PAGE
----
You can learn more about the cruise and select your cabin at the special rate by visiting http://www.flashsewandquilt.com/dimecruise.html

We hope you’ll join us for a relaxing and educational vacation!  Just pack a bag, wear comfortable shoes and show up. We’ll handle the rest!

November Updates Pt. 2

Here’s a peek at more of the features in the November 2016 updates for Perfect Embroidery Pro (and all other Inspirations’ software programs).  The updates will go live on November 7, 2016. There are many exciting updates to make your digitizing experience more efficient.  When you open your software on Nov. 7, you’ll be notified of the new update.  Follow the prompts to bring your software up to date.

An exciting new feature on the popular Magic Wand is a tolerance adjustment slider. You’ll find it in the Backdrop Properties window.  To view the Magic wand tolerance adjustment bar, left mouse click on the  Backdrop tool icon on the left tool bar, placing a selection box around the backdrop image and activating the Properties- Backdrop box.nov2abl

If you like to view your design in ‘3D’ view, you’ll find that familiar view is now named  “Realistic’. This clarifies the difference between viewing designs in a realistic format and morphing designs into a 3D affect that makes the embroidery appear to pop off the screen/fabric.

Guidelines.  You can now set custom degrees. Imagine how helpful that will be when drawing 60 degree diamonds!nov2cbl

New ‘Search’ feature has been added to the Library.  You can add Keywords to designs in Properties-Design; click Apply.novdbl

Right click on the word ‘Designs’ in the Library, select ‘Find’ or press Ctrl+F.  You can search for keywords, notes and more.nov2ebl

You can include non-native designs to your search (.jef, .pes, etc.).  The initializing is a bit slower the first time and the fields Keywords and Notes are only available for the C2S format.

Tip:  Saved ‘Notes and Keywords’ are displayed in the Properties box when the design is dragged and released above the Library box.  ‘Notes and Keywords’ are not displayed when the design is dragged directly onto an active design page.nov2fbl

 

You’ll find a few more updates that will make your embroidery digitizing experience more enjoyable and efficient.  Enjoy

Tame Those Tees

Yesterday, I was prepping t-shirts from the Simple to Chic T-shirt Remakes collection that Nancy Zieman and I recently created.  I ruined one of them.  I stepped away from the machine for a second (that’s when danger sprints into the sewing room) and when I returned, the needle was pounding through several layers of t-shirt – of which only one was supposed to be stitched.  URGH!  I exhaled and carefully removed the stitches to release the excess fabric. It worked out okay – the t-shirt will be used for teaching purposes only so I can hide the damage. I moved on to other tasks.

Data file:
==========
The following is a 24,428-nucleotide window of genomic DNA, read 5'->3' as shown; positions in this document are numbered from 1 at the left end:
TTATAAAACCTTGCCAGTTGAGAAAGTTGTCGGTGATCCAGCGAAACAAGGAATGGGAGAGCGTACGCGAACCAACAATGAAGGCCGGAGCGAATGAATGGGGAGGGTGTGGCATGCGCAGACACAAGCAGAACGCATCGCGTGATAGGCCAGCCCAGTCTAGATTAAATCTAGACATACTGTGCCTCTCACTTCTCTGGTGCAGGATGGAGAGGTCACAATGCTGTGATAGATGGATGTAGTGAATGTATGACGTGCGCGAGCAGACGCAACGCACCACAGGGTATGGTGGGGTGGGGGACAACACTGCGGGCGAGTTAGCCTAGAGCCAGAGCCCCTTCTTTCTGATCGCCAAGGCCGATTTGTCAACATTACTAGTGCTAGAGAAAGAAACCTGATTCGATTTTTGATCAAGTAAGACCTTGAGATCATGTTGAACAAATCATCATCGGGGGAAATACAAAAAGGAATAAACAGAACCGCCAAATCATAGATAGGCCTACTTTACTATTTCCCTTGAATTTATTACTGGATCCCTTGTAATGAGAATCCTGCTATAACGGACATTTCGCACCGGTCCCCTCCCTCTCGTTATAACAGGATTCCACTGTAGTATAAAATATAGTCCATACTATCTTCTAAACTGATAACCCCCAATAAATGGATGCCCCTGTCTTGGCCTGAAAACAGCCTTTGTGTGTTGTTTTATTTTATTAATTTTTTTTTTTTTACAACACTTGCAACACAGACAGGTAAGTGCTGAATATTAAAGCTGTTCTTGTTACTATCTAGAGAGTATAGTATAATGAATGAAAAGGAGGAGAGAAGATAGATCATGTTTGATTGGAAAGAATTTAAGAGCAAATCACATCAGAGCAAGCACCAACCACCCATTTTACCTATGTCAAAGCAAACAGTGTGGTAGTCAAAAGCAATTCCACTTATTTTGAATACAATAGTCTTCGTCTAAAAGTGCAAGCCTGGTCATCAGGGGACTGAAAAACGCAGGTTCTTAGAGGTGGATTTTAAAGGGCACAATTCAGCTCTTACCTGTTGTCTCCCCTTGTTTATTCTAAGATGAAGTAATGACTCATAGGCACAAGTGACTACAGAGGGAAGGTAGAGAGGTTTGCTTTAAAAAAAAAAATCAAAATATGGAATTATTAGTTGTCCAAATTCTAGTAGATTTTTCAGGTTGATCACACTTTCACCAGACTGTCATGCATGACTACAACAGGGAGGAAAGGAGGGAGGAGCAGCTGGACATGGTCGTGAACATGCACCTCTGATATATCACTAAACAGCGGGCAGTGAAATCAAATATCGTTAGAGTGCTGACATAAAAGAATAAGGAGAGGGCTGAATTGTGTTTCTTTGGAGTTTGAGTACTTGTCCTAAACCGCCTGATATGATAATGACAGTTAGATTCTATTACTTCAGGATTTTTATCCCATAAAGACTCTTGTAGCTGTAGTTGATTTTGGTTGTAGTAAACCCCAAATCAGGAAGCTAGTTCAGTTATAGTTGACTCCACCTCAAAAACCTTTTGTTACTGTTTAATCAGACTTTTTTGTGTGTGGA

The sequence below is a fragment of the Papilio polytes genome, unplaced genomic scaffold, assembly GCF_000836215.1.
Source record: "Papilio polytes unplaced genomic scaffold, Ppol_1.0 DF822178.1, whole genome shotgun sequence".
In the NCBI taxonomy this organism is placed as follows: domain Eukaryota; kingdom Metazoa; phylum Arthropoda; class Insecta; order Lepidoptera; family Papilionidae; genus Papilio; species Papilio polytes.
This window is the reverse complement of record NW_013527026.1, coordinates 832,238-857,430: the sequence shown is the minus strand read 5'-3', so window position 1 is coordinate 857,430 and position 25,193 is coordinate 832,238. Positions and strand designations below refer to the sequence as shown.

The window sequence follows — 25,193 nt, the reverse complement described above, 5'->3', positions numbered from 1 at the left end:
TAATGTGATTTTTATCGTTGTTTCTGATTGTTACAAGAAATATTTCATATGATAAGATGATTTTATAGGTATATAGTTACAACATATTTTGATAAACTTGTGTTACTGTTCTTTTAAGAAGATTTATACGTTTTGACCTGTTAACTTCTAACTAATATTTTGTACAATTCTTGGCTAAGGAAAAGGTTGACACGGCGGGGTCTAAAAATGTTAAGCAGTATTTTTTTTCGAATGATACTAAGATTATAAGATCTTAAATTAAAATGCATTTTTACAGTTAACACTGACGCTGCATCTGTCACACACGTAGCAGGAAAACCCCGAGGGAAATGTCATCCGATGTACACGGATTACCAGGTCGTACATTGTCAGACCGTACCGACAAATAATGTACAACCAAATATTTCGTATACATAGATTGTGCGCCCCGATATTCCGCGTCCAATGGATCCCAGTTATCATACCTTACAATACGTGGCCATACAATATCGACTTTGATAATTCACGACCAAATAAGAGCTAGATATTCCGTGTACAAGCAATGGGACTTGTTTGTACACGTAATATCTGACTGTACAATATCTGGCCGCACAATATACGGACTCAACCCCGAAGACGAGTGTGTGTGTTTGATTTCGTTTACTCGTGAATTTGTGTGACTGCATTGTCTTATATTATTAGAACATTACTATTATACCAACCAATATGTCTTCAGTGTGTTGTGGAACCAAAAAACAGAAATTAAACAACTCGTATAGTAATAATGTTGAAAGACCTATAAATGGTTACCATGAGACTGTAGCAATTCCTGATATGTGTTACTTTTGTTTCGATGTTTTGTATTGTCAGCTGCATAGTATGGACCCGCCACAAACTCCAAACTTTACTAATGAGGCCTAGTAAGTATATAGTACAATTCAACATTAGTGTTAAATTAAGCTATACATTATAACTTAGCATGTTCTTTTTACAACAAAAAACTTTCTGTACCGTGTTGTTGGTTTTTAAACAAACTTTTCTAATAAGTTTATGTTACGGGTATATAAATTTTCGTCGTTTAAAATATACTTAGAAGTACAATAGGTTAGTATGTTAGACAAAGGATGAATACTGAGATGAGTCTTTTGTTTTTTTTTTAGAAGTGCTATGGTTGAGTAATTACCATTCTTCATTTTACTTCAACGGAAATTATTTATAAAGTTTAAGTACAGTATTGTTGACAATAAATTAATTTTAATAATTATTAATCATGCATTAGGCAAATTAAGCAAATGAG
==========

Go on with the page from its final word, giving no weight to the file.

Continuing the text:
Then last night, I was sleeping and dreaming about work (that’s a mix between a dream and a nightmare).  The dream/nightmare involved t-shirts. I was reliving the day’s activities (see how boring I am – I dream about this stuff!) and then I woke with a start. Use Press’n Seal to control the bulk around the sewing field.  Yes – Press’n Seal, sealable plastic wrap, that you find in your local grocery store. Brilliant!

I couldn’t wait to get to the office and try it out.  And lo and behold – it’s perfect!  I cut a 4” strip and then cut that in half for two 4” x 6” strips. I rolled the t-shirt up around the sewing field and stuck a strip of Press’n Seal on each side of the sewing field.Press1BL

Oh My Gosh – brilliant. Now all those folds and rolls are controlled out of harm’s way. That’s what I call taming a tee!Press2BL

 

Updates Coming Your Way

The November 2016 updates for Perfect Embroidery Pro (and all other Inspirations’ software programs) will go live on November 7, 2016. There are many exciting updates to make your digitizing experience more efficient.  When you open your software on Nov. 7, you’ll be notified of the new update.  Follow the prompts to bring your software up to date.

 

The application by default creates outlines after reading a stitch file. This is an option now in File open dialog.update1bl

Tools – General options – Grid. Change the view order of the grid and guidelines to show them in front of the design.update2bl

The application shows different marks for curves and corners now: a square for corners and a circle for curves.update3bl

The auto Outline Close in complex fill, or when pressing ‘C’ in input mode for runs, etc, depends on the first point type now If the first point is a curve it creates a curve; previously the close was a straight line.update4bl

The Spiral feature has been added to Text.  Right Click on the word to select. update5bl

Tools – General options – Digitizing. Option for the default point type in Simple Draw mode; it can be either corner or curve.update6bl

Tools – General options – View. Option to auto close zoom and pan tools.update7bl

Bring Forward, Send Backward options have been added with handy shortcuts (same as in Adobe Illustrator). update8bl

Next week, we’ll review more updates so you’ll know what to expect on Nov. 7th.

Ribbed Knits

The stretch and texture of ribbed knit t-shirts present interesting challenges for the embroiderer. The fabric should be stretched during the embroidery process so it doesn’t ripple or tear when worn but the stretch should be controlled during the embroidery process. Here’s how to do it.